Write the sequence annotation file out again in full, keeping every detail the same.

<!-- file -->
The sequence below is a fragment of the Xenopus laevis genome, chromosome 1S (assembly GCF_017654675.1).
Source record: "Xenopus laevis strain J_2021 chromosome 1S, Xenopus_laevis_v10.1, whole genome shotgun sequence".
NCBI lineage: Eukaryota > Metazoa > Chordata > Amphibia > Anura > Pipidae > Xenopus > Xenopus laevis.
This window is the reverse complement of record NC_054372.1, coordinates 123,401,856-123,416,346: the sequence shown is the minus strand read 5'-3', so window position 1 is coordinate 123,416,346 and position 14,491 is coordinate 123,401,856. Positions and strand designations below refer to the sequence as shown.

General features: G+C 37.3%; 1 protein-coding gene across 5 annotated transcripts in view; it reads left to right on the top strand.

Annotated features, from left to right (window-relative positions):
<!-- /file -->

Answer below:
The sequence below is a fragment of the Xenopus laevis genome, chromosome 1S (assembly GCF_017654675.1).
Source record: "Xenopus laevis strain J_2021 chromosome 1S, Xenopus_laevis_v10.1, whole genome shotgun sequence".
NCBI lineage: Eukaryota > Metazoa > Chordata > Amphibia > Anura > Pipidae > Xenopus > Xenopus laevis.
This window is the reverse complement of record NC_054372.1, coordinates 123,401,856-123,416,346: the sequence shown is the minus strand read 5'-3', so window position 1 is coordinate 123,416,346 and position 14,491 is coordinate 123,401,856. Positions and strand designations below refer to the sequence as shown.

General features: G+C 37.3%; 1 protein-coding gene across 5 annotated transcripts in view; it reads left to right on the top strand.

Annotated features, from left to right (window-relative positions):